LIMA, Ohio — As advocates celebrate the end of a 25-year-old Ohio law that declared Pit Bulls to be inherently vicious, a 3-day-old infant in her baby swing was attacked by the family’s Pit Bull on Thursday at her grandmother’s house. The baby girl suffered a blunt-force head injury that Lucas County Deputy Coroner Dr. Cynthia Beisser said was “consistent with a dog biting down on her head.”
The attack occurred at approximately 6:30 p.m. on May 17 at the home near Beaverdam. Tiny Makayla Darnell died a few hours later, Chief Deputy Jim Everett of the Allen U Sheriff’s Office advised theAssociated Press.
Makayla’s grandmother, Janette Myers, 44, of Monroe Township, told investigators that the baby’s mother, Audrianna Myers, 22, was preparing to feed her and had put the infant in the swing in the living room near the doorway to the kitchen. The mother and grandmother were just a few feet away in the kitchen when they heard a whimper from the infant, according to the deputy.
They rushed the severely injured baby to a local hospital, and she was then flown to a hospital in Toledo, where she died about 11 p.m.
Julie Shellhammer, Allen County Dog Warden, said she cannot say whether the 4-year-old male dog is a purebred or mixed Pit Bull. The dog is in custody at the shelter while an investigation of the incident is being conducted. PIT BULLS NO LONGER DEFINED AS VICIOUS UNDER NEW OHIO LAW
Ohio House Bill 14, which was approved 67-30 in February by the Ohio State Legislature and signed by Governor John Kasich, took effect Tuesday, May 22, 2012. It establishes a process by which owners, keepers, or harborers of dogs that have been designated as nuisance, dangerous, or vicious may appeal that designation.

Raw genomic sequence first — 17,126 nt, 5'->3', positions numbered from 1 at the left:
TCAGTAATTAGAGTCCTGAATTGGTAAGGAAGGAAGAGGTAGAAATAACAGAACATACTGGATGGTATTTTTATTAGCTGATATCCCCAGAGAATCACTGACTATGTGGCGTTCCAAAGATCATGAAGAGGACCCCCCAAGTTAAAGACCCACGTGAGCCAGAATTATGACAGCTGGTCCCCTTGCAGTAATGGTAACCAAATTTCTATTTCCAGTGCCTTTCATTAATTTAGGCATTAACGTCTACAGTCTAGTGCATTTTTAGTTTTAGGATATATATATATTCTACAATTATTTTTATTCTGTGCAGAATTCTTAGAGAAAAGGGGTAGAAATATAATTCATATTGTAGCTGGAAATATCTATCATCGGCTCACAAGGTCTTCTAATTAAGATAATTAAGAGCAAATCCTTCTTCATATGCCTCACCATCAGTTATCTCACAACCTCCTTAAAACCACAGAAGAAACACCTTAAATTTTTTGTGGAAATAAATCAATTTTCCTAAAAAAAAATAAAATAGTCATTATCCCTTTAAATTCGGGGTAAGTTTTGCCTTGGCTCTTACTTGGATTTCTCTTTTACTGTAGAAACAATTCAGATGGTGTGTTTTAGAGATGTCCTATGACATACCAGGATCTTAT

The old law defined a "vicious dog" as one that, without provocation, has seriously injured a person, killed another dog, or belonged to the general breed of "pit bull."
Best Friends Animal Society, the Pit Crew and the Ohio Coalition of Dog Advocates celebrated the change to Ohio's vicious dog law by presenting a Neighborhood Pit Bull Day.
Jean Keating, co-founder of Lucas County Pit Crew, said the law change means that "we no longer discriminate based on physical appearance in our Ohio Revised Code. Perhaps now we can move forward with educating people about why dogs bite and how to stay safe around dogs,” reports the Toledo Blade.
The law also defines a "nuisance dog," changes the definitions of a "dangerous dog" and a "vicious dog," and requires the owner of a dangerous dog (of any breed) to obtain a dangerous dog registration certificate.
The new law prohibits certain felons from owning dogs under certain conditions and changes the penalties involving ownership of nuisance, dangerous, and vicious dogs.
The legislative change was championed by Rep. Barbara Sears (R., Monclova Township,) who was honored by several dog groups on Saturday for sponsoring the Bill and for her dedication to removing the breed-discriminatory designation from Ohio's law.
Three-day-old Makayla Darnell ‘s mother and grandmother could not be reached for comment after the baby girl's tragic death.